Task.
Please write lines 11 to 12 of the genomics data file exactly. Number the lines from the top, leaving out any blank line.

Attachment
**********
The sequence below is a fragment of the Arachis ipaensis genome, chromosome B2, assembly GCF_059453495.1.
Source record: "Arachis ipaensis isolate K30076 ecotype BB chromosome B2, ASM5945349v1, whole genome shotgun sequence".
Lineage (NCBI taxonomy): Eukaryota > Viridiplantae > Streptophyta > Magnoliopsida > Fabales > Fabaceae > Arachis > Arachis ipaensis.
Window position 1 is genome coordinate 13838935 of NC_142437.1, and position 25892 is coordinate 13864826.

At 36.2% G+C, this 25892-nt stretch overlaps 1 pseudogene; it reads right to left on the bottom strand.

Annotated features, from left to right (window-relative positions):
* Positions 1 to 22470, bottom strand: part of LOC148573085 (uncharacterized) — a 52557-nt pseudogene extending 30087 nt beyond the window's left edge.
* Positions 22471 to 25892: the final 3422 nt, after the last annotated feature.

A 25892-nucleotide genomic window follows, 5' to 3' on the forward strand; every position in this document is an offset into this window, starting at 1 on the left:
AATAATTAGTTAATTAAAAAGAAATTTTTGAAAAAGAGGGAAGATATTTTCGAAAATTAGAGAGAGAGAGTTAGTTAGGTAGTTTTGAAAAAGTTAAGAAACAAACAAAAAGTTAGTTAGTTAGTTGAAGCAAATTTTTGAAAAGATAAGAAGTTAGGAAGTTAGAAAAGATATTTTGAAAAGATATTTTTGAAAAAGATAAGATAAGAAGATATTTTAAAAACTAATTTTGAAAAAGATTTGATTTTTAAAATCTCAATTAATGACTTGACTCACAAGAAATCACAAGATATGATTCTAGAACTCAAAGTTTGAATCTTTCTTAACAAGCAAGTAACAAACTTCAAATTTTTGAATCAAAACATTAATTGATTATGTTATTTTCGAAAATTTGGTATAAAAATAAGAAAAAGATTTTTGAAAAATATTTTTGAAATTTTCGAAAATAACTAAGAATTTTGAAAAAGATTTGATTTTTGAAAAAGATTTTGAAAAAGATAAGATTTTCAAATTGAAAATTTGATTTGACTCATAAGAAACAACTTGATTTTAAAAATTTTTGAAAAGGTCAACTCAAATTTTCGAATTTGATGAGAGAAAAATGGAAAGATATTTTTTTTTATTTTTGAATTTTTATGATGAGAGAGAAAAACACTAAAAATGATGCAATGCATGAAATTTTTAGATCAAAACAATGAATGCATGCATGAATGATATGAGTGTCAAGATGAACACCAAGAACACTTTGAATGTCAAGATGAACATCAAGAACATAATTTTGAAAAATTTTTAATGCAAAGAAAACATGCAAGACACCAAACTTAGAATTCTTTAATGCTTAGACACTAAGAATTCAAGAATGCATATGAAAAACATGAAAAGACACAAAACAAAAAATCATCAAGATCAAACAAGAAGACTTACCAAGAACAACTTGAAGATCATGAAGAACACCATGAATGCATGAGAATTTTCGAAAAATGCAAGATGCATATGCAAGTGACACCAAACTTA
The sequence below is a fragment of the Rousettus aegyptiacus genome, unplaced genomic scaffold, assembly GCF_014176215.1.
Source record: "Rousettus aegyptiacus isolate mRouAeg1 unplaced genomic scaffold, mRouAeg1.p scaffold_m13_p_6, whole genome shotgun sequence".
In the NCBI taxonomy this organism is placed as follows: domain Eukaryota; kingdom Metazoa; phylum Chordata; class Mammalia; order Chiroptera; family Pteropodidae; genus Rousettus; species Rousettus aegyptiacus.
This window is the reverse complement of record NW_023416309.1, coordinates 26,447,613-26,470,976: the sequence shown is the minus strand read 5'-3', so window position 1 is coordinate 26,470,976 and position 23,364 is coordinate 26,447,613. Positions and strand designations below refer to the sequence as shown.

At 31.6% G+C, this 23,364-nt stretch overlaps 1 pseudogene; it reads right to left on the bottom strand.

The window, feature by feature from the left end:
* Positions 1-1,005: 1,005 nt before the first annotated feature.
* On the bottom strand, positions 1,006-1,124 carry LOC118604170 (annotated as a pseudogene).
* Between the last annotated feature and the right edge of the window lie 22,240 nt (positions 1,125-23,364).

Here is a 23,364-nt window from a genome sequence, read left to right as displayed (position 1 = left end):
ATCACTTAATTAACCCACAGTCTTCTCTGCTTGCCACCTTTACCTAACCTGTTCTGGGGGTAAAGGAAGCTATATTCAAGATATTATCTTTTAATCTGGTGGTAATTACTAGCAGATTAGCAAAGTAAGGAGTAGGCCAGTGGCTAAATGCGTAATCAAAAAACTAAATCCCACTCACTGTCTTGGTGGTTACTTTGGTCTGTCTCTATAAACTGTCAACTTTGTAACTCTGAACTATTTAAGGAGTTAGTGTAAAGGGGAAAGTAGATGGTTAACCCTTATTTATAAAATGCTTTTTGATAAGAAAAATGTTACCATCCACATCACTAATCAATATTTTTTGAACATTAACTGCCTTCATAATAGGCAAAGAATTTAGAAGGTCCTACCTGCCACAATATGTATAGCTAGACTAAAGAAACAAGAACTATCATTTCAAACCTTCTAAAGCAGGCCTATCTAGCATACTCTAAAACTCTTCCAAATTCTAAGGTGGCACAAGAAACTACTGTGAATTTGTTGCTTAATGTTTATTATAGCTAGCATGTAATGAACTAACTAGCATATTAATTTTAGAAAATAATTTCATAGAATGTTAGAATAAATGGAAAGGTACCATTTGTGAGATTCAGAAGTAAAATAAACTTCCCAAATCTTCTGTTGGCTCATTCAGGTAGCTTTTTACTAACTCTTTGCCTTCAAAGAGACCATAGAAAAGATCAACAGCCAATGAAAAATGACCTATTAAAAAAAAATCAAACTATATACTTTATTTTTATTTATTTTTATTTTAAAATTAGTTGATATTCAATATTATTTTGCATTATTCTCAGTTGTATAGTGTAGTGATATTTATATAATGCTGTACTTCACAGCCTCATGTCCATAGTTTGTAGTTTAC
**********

The sequence below is a fragment of the Rousettus aegyptiacus genome, unplaced genomic scaffold, assembly GCF_014176215.1.
Source record: "Rousettus aegyptiacus isolate mRouAeg1 unplaced genomic scaffold, mRouAeg1.p scaffold_m13_p_6, whole genome shotgun sequence".